Elephant ear bulbs can be grown from seed and will produce a small plant that looks like an elephant ear bulb before it grows into one. In late spring when the weather is warm enough to transplant them (generally between May and June), plant your new elephant ear bulbs about 2 inches deep in moist soil with good drainage and plenty of sunshine (or at least five hours of direct sunlight per day). Water regularly until all danger of frost has passed; once this happens, you should water less frequently than you did throughout the summer months.

To encourage flowering, fertilize with a slow-release fertilizer every 1 to 2 months during both spring and fall while they’re growing actively; add more fertilizer after you’ve dug up your plants over winter just before replanting them again next year.

Cut back foliage once it becomes discolored in the fall, then lift the bulbs with a shovel.

As the weather cools, you will want to cut back any dead or diseased foliage. Do not try to save any of the bulbs; they are difficult to clean and can harbor disease, which would be harmful if planted in your garden.

Once you have decided to remove the bulbs, dig them up using a shovel or trowel. You may find it helpful to place newspaper on top of the soil before removing them so that dirt doesn’t fall into storage containers or other areas around your house. Once removed from their beds, wash each bulb thoroughly with water before storing them in a cool location until spring planting time (ideally 40 degrees F).

Store the bulbs in a cool location like a garage or basement until spring.

Store the bulbs in a cool location like a garage or basement until spring.

  • Make sure that you store them in a dry location, because if they are too damp, the bulb will rot.
  • They should also be kept in a dark place, so as to avoid rotting and molding. This is especially important since elephant ears grow best when planted outdoors during the summer months (when it’s light out all day), but indoors through the winter (when it’s dark).
  • It is best not to store them in an area that is too humid because this could cause fungus and rotting to occur more quickly than desired.

Replant them at the same depth as they were growing previously when all danger of frost has passed in spring.

Plant elephant ears in rich, well-drained soil in partial shade or full sun. They prefer acid conditions and do not like to be overwatered, so they are great plants for those who have poor drainage. Planting depth is important: if you plant too deep, they’ll rot; if you plant too shallow, they won’t grow.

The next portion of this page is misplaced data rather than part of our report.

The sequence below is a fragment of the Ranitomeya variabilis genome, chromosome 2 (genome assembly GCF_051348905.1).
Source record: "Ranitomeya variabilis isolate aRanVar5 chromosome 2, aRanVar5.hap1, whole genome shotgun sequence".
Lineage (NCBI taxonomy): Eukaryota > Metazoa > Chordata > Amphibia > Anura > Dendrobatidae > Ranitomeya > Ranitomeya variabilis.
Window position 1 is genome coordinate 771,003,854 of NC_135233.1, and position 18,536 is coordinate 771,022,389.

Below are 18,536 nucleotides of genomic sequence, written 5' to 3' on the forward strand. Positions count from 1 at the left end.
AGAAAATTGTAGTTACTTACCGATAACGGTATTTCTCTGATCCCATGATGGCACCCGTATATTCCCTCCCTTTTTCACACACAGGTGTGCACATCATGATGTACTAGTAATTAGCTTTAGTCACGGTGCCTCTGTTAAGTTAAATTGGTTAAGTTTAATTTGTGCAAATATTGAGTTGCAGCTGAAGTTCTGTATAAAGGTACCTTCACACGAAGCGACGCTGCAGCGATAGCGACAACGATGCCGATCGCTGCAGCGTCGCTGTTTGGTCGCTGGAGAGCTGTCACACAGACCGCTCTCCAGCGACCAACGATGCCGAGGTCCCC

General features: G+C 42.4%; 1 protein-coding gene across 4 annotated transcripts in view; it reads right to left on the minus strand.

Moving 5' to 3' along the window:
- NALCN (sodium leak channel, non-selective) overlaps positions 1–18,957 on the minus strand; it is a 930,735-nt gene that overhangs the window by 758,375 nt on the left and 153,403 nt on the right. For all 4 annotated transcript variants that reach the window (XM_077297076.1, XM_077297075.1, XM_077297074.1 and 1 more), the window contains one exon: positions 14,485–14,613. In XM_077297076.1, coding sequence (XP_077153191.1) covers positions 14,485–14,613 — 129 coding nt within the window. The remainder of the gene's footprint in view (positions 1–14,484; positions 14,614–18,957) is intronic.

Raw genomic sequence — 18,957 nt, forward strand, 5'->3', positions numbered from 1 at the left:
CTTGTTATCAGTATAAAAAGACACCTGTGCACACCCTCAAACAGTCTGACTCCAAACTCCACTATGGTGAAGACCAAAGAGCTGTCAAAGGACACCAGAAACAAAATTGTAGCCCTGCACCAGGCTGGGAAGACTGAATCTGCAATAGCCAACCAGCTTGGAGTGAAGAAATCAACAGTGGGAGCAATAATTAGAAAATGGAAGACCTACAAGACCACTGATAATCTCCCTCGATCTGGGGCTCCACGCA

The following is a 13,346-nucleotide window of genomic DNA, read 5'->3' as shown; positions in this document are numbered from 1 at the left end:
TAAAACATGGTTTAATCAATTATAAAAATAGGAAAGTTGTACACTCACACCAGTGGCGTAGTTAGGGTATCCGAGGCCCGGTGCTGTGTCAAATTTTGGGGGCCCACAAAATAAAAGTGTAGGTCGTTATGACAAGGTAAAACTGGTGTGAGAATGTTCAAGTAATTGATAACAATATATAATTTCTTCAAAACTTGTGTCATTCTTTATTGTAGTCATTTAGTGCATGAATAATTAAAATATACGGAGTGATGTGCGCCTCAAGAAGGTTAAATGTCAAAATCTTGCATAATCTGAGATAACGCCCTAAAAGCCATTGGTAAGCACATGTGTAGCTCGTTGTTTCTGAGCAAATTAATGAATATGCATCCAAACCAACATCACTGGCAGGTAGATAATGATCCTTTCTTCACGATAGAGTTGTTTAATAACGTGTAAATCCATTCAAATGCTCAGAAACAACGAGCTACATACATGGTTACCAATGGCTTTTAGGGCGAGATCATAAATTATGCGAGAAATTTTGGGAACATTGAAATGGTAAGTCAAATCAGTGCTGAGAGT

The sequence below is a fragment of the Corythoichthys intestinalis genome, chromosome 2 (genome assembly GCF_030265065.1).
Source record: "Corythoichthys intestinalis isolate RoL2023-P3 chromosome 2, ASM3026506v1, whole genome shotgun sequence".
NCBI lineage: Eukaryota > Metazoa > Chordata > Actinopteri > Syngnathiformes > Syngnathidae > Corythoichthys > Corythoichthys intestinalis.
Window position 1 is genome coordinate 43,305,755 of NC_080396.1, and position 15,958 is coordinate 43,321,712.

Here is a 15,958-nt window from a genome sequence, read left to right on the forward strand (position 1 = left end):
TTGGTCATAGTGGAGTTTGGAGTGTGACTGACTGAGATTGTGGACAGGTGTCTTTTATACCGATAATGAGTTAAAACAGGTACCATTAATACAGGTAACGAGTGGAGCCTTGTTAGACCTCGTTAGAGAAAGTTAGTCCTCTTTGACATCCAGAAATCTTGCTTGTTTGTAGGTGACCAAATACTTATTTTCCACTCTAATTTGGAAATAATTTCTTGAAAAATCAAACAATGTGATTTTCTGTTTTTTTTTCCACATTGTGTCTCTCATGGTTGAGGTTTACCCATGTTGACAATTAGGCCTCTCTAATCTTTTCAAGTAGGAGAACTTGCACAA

It’s best to transplant elephant ears as soon as possible after purchasing them—within two weeks at the latest. Elephant ear bulbs should be planted about one inch below the surface of the soil with their roots facing down (not up). Transplanting is best done during spring when all danger of frost has passed and temperatures remain above 50 degrees F., but don“t worry about transplanting later than six months before your area “s first frost date in autumn because most elephant ear varieties are hardy enough to survive winter temperatures down into the 20s F..

Elephant ear plants can add an exotic look to a garden, but they are not cold hardy in most regions and must be dug up and stored over winter

The elephant ear is not cold hardy in most regions and must be dug up and stored over winter. Elephant ears can be planted in the spring, but it’s more common to plant them in late summer or early fall for a fall/winter display.

In order to grow well, elephant ears need rich, well-drained soil that is slightly acidic (pH 5.5-6.5). They should be planted in partial shade or full sun, full sun will produce larger leaves than partial shade does! Elephant ears can also be cut back in the fall after their first year of growth if you want to control their height or limit their width.

Conclusion

Elephant ear plants can add an exotic look to a garden, but they are not cold hardy in most regions and must be dug up and stored over winter.